Long sales cycles, the #1 enemy of SEO attribution
Attribution models are the most common way to quantify the returns on marketing investments, but not every company can use them successfully. Long sales cycles (+90 days) are the biggest enemy of attribution models, often to the detriment of channels like SEO that play an important role in early touches.
Companies with long sales cycles often either sell B2B enterprise software (SaaS), high-priced products (e-commerce) or long-term commitments (consumer). The function of Marketing is to drive customers (if they can complete the buyer journey without talking to a person) or leads who connect with a sales rep. The core challenge for long sales cycle companies is giving channels and touchpoints the right amount of credit to optimize them.
In 2023, companies must shift from growth to efficiency and can’t throw dollars against the wall to see which marketing spaghetti sticks. Marketing budgets and teams are getting smaller and need to measure every dollar twice.
The problem with faulty attribution is a wrong sense of reality, which can lead to an underinvestment in critical Growth channels. In highly competitive markets, starving important channels opens a window for competitors and can be the difference between winning and losing.
How should companies with long sales cycles approach SEO attribution?
I offer 4 workarounds for the long sales-cycle problem of attribution:
1/ Find the 2nd best model through testing. If you can't see reality, look for a proxy. Time decay models over-weight channels that assisted the conversion toward the end of the buyer journey, but u-shaped, w-shaped and custom attribution models can give sufficient credit to the first touch they measured. Compare them with each other and shift your spend for a short duration of time (1-3 months) to the model showing better returns to see if you net out more conversions.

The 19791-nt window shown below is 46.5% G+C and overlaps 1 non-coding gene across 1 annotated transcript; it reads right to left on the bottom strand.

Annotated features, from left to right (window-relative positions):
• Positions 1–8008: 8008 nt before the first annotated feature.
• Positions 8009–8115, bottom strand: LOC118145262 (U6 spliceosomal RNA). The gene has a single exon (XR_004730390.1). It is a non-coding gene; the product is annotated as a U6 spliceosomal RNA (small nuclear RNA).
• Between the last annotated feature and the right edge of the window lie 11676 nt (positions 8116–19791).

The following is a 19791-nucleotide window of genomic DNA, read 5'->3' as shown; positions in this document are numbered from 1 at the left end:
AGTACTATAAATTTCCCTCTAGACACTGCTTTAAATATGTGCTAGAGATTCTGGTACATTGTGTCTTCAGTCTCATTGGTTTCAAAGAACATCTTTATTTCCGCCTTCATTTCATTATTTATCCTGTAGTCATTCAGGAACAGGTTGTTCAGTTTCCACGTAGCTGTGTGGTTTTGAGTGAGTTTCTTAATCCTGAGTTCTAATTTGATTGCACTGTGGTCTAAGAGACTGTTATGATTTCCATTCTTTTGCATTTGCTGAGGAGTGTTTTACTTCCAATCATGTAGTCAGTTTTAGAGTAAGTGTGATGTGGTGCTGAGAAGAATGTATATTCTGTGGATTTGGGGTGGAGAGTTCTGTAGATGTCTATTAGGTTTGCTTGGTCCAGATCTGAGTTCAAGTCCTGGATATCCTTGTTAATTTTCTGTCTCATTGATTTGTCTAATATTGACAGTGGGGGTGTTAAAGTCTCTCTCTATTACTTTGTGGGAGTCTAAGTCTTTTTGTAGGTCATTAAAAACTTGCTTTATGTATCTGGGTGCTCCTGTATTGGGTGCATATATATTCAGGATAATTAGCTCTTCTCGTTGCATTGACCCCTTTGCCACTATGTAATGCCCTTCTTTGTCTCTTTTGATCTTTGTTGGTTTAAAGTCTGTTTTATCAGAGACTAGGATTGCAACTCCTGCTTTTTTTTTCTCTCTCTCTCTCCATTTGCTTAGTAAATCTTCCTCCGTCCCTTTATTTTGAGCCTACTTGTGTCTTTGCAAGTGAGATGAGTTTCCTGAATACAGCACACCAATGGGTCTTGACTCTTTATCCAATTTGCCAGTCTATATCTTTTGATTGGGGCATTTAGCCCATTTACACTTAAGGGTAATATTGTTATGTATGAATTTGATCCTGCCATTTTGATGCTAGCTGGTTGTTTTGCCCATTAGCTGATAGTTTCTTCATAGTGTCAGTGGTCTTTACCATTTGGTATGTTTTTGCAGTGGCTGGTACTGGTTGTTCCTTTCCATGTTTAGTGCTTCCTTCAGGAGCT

2/ For SEO, test a budget increase for 6 months. Commit to a grace period no matter what happens. 6 months is a good time frame because it allows you to hit at least one Core Algorithm Update and see if it gives you a boost based on the work you did with more budget. If you're not seeing results after 6 months, you either don't have the right people, or SEO is not a growth channel for you, which is not unrealistic for a company with long sales cycles.
3/ Give self-reported attribution more weight in your decisions. At the end of the day, attribution models should lead us to better decisions. If customers say they found a product through SEO, but attribution doesn't reflect that, it's more likely something is wrong with the data than the customers. Self-reported attribution won't help you quantify and project returns, but you'll know when you're on the right track.
4/ Use a customer journey tracking tool like Knotch or Amplitude that doesn't have a limited attribution window. For organic channels, it's worth questioning why there should be an attribution window at all. If a customer takes two years to convert, why not try to track their touch points?
The limitations or attribution models
Let's take a step back to understand why these four workarounds are necessary.